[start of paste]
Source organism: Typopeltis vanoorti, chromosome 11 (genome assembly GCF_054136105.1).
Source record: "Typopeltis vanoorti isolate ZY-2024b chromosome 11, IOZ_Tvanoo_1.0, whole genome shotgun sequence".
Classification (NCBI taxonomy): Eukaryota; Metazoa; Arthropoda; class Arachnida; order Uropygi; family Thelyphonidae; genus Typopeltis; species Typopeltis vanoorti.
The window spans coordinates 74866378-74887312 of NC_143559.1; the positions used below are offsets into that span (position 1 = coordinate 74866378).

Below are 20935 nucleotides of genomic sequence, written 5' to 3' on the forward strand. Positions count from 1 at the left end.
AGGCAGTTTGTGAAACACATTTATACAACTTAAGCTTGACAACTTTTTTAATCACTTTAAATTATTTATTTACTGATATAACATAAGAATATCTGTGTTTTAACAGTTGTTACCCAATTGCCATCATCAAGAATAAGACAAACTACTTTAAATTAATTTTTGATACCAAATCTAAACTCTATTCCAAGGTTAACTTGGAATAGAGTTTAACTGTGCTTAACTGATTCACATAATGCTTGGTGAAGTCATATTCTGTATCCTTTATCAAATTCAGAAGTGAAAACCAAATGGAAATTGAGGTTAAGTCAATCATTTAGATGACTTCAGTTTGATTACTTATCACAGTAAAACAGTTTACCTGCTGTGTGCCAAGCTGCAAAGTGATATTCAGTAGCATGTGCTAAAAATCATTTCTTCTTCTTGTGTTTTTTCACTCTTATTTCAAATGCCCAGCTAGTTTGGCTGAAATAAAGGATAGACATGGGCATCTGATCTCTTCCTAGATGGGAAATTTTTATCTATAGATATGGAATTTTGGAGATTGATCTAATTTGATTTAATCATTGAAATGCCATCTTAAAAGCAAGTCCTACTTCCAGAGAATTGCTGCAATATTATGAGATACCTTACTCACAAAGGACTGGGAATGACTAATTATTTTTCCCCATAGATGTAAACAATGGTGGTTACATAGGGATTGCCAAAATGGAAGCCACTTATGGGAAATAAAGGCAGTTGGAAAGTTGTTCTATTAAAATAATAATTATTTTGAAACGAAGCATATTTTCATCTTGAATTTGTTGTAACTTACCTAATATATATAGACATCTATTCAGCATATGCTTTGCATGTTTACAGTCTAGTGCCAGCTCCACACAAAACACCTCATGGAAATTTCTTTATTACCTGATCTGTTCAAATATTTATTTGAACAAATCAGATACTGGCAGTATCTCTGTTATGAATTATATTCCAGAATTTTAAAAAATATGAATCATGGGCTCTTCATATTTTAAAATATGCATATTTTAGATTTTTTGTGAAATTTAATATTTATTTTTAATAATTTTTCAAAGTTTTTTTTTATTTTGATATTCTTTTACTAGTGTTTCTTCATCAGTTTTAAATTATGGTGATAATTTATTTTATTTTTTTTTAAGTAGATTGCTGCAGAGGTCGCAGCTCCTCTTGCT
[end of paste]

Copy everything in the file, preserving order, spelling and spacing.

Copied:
Source organism: Typopeltis vanoorti, chromosome 11 (genome assembly GCF_054136105.1).
Source record: "Typopeltis vanoorti isolate ZY-2024b chromosome 11, IOZ_Tvanoo_1.0, whole genome shotgun sequence".
Classification (NCBI taxonomy): Eukaryota; Metazoa; Arthropoda; class Arachnida; order Uropygi; family Thelyphonidae; genus Typopeltis; species Typopeltis vanoorti.
The window spans coordinates 74866378-74887312 of NC_143559.1; the positions used below are offsets into that span (position 1 = coordinate 74866378).

Below are 20935 nucleotides of genomic sequence, written 5' to 3' on the forward strand. Positions count from 1 at the left end.
AGGCAGTTTGTGAAACACATTTATACAACTTAAGCTTGACAACTTTTTTAATCACTTTAAATTATTTATTTACTGATATAACATAAGAATATCTGTGTTTTAACAGTTGTTACCCAATTGCCATCATCAAGAATAAGACAAACTACTTTAAATTAATTTTTGATACCAAATCTAAACTCTATTCCAAGGTTAACTTGGAATAGAGTTTAACTGTGCTTAACTGATTCACATAATGCTTGGTGAAGTCATATTCTGTATCCTTTATCAAATTCAGAAGTGAAAACCAAATGGAAATTGAGGTTAAGTCAATCATTTAGATGACTTCAGTTTGATTACTTATCACAGTAAAACAGTTTACCTGCTGTGTGCCAAGCTGCAAAGTGATATTCAGTAGCATGTGCTAAAAATCATTTCTTCTTCTTGTGTTTTTTCACTCTTATTTCAAATGCCCAGCTAGTTTGGCTGAAATAAAGGATAGACATGGGCATCTGATCTCTTCCTAGATGGGAAATTTTTATCTATAGATATGGAATTTTGGAGATTGATCTAATTTGATTTAATCATTGAAATGCCATCTTAAAAGCAAGTCCTACTTCCAGAGAATTGCTGCAATATTATGAGATACCTTACTCACAAAGGACTGGGAATGACTAATTATTTTTCCCCATAGATGTAAACAATGGTGGTTACATAGGGATTGCCAAAATGGAAGCCACTTATGGGAAATAAAGGCAGTTGGAAAGTTGTTCTATTAAAATAATAATTATTTTGAAACGAAGCATATTTTCATCTTGAATTTGTTGTAACTTACCTAATATATATAGACATCTATTCAGCATATGCTTTGCATGTTTACAGTCTAGTGCCAGCTCCACACAAAACACCTCATGGAAATTTCTTTATTACCTGATCTGTTCAAATATTTATTTGAACAAATCAGATACTGGCAGTATCTCTGTTATGAATTATATTCCAGAATTTTAAAAAATATGAATCATGGGCTCTTCATATTTTAAAATATGCATATTTTAGATTTTTTGTGAAATTTAATATTTATTTTTAATAATTTTTCAAAGTTTTTTTTTATTTTGATATTCTTTTACTAGTGTTTCTTCATCAGTTTTAAATTATGGTGATAATTTATTTTATTTTTTTTTAAGTAGATTGCTGCAGAGGTCGCAGCTCCTCTTGCT